In This Article Expand or collapse the "in this article" section Conversation Analysis

  • Introduction
  • General Overviews and Introductory Works
  • Theoretical Foundations
  • Discipline History
  • Discourse as an Interactional Achievement
  • Action and Understanding
  • Gesture, Gaze, and the Body in Interaction
  • Talk in Institutions
  • Cross-Linguistic Comparison
  • Epistemics

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Forthcoming Articles Expand or collapse the "forthcoming articles" section


Linguistics Conversation Analysis
Jack Sidnell
  • LAST REVIEWED: 28 October 2011
  • LAST MODIFIED: 28 October 2011
  • DOI: 10.1093/obo/9780199772810-0062


Conversation analysis (CA) is an approach to the study of social interaction that emerged in the 1960s in the writings and lectures of the late sociologist Harvey Sacks and was consolidated in his collaborations with Emanuel A. Schegloff and Gail Jefferson in the later 1960s and early 1970s. CA is not a subfield of linguistics and does not take language per se as its primary object of study. Rather, the object of study is the organization of human social interaction. However, because language figures centrally in the way humans interact, CA typically (though not necessarily) involves the analysis of talk. For all practical purposes, CA can be thought of as the study of talk in interaction and other forms of human conduct in interaction other than talk, for example, gaze, gesture, body orientations, and their combinations. The boundaries of the field are not always completely clear. In this article, however, I treat the application of the conversation analytic method as criterial to inclusion within the field. This method involves a series of steps beginning with what Sacks described as “unmotivated observation” of some stretch of recorded interaction (copresent or telephone) with the goal merely of noticing something about it. Once a noticing has been made (e.g., some responses to yes-no questions are prefaced by “oh”), the researcher can then start assembling a collection of possible instances. A collection constitutes the empirical basis upon which to develop an analysis of what distinctive work the phenomenon or practice initially noticed through unmotivated observation accomplishes—this being independent of the contextual specifics of any particular instance. The method is thus fundamentally qualitative in that it involves case-by-case study of each instance. However, though fundamentally qualitative in this sense, the method also involves looking across multiple instances in a collection of cases—it is this that allows us to see and to describe the generic, stable features of the practice that are independent of the particular contextual features of any given instance. The scholarship within CA can be divided up in a number of different ways. One possible categorization distinguishes studies concerned primarily with the organization of talk itself and those concerned to use the methods of CA to investigate some other aspect of the social world. Another possible categorization distinguishes studies of “ordinary conversation” from those of institutional interaction.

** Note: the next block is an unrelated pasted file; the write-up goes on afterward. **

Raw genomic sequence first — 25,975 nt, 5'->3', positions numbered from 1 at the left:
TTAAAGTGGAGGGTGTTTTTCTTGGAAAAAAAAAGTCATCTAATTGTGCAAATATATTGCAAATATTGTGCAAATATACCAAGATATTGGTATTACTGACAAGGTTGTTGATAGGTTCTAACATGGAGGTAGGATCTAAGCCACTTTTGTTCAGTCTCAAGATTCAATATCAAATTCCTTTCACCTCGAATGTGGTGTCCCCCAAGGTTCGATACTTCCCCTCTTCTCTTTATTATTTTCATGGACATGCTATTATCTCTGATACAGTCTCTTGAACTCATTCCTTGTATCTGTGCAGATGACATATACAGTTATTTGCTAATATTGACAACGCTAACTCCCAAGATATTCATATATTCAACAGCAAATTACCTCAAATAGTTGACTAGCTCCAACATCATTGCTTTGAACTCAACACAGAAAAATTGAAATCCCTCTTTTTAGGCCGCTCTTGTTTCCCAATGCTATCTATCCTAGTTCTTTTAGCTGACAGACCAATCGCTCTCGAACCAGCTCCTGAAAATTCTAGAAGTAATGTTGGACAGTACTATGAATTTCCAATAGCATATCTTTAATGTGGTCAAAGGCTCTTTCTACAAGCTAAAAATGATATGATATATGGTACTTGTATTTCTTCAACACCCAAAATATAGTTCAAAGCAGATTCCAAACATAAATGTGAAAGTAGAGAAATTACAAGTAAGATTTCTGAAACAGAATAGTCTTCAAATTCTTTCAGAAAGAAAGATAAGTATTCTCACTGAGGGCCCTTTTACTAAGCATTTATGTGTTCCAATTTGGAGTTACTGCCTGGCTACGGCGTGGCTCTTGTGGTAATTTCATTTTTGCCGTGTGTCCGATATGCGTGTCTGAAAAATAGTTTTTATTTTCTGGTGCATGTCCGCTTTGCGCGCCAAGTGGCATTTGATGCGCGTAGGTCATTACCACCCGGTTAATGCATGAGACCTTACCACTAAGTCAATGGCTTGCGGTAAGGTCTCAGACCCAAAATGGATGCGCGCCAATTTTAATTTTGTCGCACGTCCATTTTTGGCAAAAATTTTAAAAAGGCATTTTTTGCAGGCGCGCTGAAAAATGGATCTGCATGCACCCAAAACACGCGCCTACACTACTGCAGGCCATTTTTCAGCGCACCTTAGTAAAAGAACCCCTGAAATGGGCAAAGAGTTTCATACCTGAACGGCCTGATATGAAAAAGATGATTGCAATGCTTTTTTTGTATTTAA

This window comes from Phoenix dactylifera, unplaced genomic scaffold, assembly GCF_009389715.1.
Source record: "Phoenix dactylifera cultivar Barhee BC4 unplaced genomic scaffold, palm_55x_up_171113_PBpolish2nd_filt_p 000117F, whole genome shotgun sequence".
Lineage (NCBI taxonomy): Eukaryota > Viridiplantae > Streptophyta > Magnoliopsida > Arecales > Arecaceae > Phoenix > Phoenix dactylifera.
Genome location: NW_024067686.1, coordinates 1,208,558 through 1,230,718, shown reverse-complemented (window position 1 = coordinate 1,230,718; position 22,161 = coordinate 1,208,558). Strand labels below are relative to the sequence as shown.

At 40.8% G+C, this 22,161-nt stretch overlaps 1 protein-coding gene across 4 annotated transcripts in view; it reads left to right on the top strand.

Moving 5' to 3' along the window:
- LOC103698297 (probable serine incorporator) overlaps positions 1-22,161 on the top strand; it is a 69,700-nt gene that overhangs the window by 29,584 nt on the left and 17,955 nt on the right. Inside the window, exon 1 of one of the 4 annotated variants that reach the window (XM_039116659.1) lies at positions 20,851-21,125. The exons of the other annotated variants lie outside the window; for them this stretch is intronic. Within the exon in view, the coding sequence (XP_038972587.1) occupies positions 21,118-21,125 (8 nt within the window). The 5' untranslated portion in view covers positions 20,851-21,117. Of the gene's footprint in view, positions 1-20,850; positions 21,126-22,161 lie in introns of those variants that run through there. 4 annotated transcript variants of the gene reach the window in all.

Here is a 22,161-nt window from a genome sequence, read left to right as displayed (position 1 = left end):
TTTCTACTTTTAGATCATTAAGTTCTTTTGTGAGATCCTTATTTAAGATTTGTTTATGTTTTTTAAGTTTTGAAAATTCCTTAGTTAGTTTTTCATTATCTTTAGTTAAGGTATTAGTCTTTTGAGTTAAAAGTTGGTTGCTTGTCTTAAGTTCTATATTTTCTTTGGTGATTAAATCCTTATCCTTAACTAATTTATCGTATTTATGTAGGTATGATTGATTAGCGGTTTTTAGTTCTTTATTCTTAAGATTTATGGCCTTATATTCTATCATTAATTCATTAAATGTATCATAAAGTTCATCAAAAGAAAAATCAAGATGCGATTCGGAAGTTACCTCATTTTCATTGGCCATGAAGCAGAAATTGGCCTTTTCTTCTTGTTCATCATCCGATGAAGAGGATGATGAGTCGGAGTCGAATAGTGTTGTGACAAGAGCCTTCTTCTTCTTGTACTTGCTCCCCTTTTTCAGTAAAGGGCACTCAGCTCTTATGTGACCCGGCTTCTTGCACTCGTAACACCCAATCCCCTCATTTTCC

General Overviews and Introductory Works

For many years there were two standard introductions to the field that offered complementary views from sociology, on the one hand (Heritage 1984), and linguistics, on the other (Levinson 1983). In both cases, conversation analysis (CA) is covered in a single chapter and is embedded in a larger discussion. While these two texts still provide excellent entry points to the field, a number of book-length introductions are now available. Ten Have 2007 offers a more explicitly practical approach—guiding the reader through various steps involved in developing an analysis. Hutchby and Wooffitt 1998 takes a similarly “practical” approach. Sidnell 2010 is, in comparison, more of a general overview of the major findings of the field, with chapters on turn taking, action and understanding, sequence organization, preference, and so on. Atkinson and Heritage 1984 is a classic collection of chapters covering many important topics. Drew 2005 is an eloquent introduction to a wide range of topics in CA.

  • Atkinson, J. Maxwell, and John Heritage, eds. 1984. Structures of social action: Studies in conversation analysis. Cambridge, UK: Cambridge Univ. Press.

    A classic collection of contributions from leading conversation analysts. The introductory essays that begin the book and the various sections provide an excellent point of entry.

  • Drew, Paul. 2005. Conversation analysis. In Handbook of language and social interaction. Edited by Kristine L. Fitch and Robert E. Sanders, 71–102. Mahwah, NJ: Lawrence Erlbaum.

    An excellent and relatively recent overview of the field.

  • Heritage, John. 1984. Garfinkel and ethnomethodology. Cambridge, UK: Polity.

    Exceptionally clear, exegetical account of the roots of ethnomethodology and CA. Chapter 8 focuses on CA.

  • Hutchby, Ian, and Robin Wooffitt. 1998. Conversation analysis: Principles, practices, and applications. Malden, MA: Polity.

    A useful introductory text that covers some of the most important topics in CA.

  • Levinson, Stephen C. 1983. Pragmatics. Cambridge, UK: Cambridge Univ. Press.

    Chapter 6 provides an introduction to CA from the point of view of linguistic pragmatics.

  • Sidnell, Jack. 2010. Conversation analysis: An introduction. Chichester, UK: Wiley-Blackwell.

    Book-length introduction to the field. Reviews the major domains of conversational organization, such as turn taking, action sequencing, and repair.

  • Ten Have, Paul. 2007. Doing conversation analysis. 2d ed. Los Angeles: SAGE.

    A guide to “doing” CA. Useful chapters on transcription and data collection.

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